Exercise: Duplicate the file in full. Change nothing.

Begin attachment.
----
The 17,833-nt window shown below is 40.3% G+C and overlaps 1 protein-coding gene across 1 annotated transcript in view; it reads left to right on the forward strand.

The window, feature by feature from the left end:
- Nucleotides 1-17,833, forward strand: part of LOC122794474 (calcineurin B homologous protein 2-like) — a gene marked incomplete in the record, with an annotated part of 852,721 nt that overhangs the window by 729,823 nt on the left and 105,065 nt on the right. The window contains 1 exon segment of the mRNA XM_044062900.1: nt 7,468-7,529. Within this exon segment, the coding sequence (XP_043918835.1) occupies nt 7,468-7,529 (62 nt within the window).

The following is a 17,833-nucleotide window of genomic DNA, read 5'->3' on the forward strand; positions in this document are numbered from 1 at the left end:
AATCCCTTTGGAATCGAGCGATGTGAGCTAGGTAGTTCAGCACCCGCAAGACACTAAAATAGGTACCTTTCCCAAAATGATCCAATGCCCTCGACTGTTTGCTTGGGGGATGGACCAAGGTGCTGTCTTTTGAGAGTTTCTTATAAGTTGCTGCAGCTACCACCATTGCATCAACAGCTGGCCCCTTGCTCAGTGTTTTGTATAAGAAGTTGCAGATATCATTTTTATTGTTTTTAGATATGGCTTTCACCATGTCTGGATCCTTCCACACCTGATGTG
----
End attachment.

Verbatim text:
The 17,833-nt window shown below is 40.3% G+C and overlaps 1 protein-coding gene across 1 annotated transcript in view; it reads left to right on the forward strand.

The window, feature by feature from the left end:
- Nucleotides 1-17,833, forward strand: part of LOC122794474 (calcineurin B homologous protein 2-like) — a gene marked incomplete in the record, with an annotated part of 852,721 nt that overhangs the window by 729,823 nt on the left and 105,065 nt on the right. The window contains 1 exon segment of the mRNA XM_044062900.1: nt 7,468-7,529. Within this exon segment, the coding sequence (XP_043918835.1) occupies nt 7,468-7,529 (62 nt within the window).

The following is a 17,833-nucleotide window of genomic DNA, read 5'->3' on the forward strand; positions in this document are numbered from 1 at the left end:
AATCCCTTTGGAATCGAGCGATGTGAGCTAGGTAGTTCAGCACCCGCAAGACACTAAAATAGGTACCTTTCCCAAAATGATCCAATGCCCTCGACTGTTTGCTTGGGGGATGGACCAAGGTGCTGTCTTTTGAGAGTTTCTTATAAGTTGCTGCAGCTACCACCATTGCATCAACAGCTGGCCCCTTGCTCAGTGTTTTGTATAAGAAGTTGCAGATATCATTTTTATTGTTTTTAGATATGGCTTTCACCATGTCTGGATCCTTCCACACCTGATGTG